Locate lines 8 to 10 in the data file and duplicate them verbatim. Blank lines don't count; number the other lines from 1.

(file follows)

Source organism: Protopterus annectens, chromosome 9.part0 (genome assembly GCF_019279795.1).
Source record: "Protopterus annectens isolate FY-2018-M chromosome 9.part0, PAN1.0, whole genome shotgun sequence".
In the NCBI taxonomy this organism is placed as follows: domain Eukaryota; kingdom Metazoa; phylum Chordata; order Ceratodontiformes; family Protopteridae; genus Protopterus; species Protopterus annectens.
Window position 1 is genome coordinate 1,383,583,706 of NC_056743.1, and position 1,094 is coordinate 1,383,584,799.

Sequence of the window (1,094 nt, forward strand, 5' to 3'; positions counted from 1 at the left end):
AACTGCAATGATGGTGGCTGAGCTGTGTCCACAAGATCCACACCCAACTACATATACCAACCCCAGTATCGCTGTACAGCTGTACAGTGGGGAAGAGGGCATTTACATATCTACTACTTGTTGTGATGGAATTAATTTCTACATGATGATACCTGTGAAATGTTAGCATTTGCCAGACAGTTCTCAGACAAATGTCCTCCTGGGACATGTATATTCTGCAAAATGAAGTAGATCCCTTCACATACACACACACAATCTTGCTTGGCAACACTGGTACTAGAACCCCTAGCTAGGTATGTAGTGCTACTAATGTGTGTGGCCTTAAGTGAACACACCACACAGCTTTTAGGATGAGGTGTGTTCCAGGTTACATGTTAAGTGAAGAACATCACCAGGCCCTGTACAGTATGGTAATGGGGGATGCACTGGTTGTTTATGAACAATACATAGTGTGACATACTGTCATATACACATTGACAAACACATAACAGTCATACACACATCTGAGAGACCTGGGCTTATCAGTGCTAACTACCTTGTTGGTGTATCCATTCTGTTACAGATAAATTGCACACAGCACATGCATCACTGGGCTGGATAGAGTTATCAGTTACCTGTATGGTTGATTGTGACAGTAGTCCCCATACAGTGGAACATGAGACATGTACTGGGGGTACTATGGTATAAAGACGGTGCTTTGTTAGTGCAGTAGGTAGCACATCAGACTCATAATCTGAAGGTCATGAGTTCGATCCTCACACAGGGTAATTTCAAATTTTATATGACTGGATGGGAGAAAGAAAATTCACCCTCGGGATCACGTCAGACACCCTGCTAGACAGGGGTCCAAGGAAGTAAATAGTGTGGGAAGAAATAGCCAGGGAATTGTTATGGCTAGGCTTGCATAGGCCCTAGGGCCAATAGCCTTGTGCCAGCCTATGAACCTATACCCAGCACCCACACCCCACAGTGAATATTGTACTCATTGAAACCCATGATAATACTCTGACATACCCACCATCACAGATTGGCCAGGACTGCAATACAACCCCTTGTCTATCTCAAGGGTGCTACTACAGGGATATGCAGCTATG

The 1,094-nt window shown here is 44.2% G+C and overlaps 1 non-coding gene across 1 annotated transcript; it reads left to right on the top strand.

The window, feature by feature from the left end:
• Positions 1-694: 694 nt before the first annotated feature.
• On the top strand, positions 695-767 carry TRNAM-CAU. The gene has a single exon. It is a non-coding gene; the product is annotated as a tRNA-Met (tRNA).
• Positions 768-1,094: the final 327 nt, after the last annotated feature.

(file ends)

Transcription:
The window, feature by feature from the left end:
• Positions 1-694: 694 nt before the first annotated feature.
• On the top strand, positions 695-767 carry TRNAM-CAU. The gene has a single exon. It is a non-coding gene; the product is annotated as a tRNA-Met (tRNA).